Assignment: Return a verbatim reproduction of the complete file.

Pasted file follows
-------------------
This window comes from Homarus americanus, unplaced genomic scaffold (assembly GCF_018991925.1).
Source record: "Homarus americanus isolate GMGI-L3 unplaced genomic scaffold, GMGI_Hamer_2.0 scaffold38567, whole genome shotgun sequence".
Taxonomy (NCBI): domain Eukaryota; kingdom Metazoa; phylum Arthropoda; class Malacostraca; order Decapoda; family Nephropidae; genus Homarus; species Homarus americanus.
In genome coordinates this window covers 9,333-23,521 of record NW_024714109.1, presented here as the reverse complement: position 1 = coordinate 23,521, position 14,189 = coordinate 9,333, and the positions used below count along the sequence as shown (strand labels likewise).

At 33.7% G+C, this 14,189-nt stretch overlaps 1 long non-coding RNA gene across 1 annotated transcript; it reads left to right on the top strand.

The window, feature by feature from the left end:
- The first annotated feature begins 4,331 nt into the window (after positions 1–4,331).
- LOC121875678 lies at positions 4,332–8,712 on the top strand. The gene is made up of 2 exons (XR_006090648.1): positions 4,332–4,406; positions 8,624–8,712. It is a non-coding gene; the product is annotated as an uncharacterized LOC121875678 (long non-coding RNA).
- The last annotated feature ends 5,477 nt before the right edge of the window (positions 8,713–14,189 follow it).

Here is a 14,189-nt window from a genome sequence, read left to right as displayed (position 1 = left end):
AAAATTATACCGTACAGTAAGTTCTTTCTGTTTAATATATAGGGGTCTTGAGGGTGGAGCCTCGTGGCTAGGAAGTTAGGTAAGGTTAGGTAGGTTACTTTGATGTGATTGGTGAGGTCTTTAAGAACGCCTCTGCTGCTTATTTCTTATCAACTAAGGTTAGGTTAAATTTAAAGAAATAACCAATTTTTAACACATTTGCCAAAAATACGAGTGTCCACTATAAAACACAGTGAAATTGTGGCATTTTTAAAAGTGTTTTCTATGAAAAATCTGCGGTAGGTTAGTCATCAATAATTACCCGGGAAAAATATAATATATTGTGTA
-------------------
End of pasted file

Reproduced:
This window comes from Homarus americanus, unplaced genomic scaffold (assembly GCF_018991925.1).
Source record: "Homarus americanus isolate GMGI-L3 unplaced genomic scaffold, GMGI_Hamer_2.0 scaffold38567, whole genome shotgun sequence".
Taxonomy (NCBI): domain Eukaryota; kingdom Metazoa; phylum Arthropoda; class Malacostraca; order Decapoda; family Nephropidae; genus Homarus; species Homarus americanus.
In genome coordinates this window covers 9,333-23,521 of record NW_024714109.1, presented here as the reverse complement: position 1 = coordinate 23,521, position 14,189 = coordinate 9,333, and the positions used below count along the sequence as shown (strand labels likewise).

At 33.7% G+C, this 14,189-nt stretch overlaps 1 long non-coding RNA gene across 1 annotated transcript; it reads left to right on the top strand.

The window, feature by feature from the left end:
- The first annotated feature begins 4,331 nt into the window (after positions 1–4,331).
- LOC121875678 lies at positions 4,332–8,712 on the top strand. The gene is made up of 2 exons (XR_006090648.1): positions 4,332–4,406; positions 8,624–8,712. It is a non-coding gene; the product is annotated as an uncharacterized LOC121875678 (long non-coding RNA).
- The last annotated feature ends 5,477 nt before the right edge of the window (positions 8,713–14,189 follow it).

Here is a 14,189-nt window from a genome sequence, read left to right as displayed (position 1 = left end):
AAAATTATACCGTACAGTAAGTTCTTTCTGTTTAATATATAGGGGTCTTGAGGGTGGAGCCTCGTGGCTAGGAAGTTAGGTAAGGTTAGGTAGGTTACTTTGATGTGATTGGTGAGGTCTTTAAGAACGCCTCTGCTGCTTATTTCTTATCAACTAAGGTTAGGTTAAATTTAAAGAAATAACCAATTTTTAACACATTTGCCAAAAATACGAGTGTCCACTATAAAACACAGTGAAATTGTGGCATTTTTAAAAGTGTTTTCTATGAAAAATCTGCGGTAGGTTAGTCATCAATAATTACCCGGGAAAAATATAATATATTGTGTA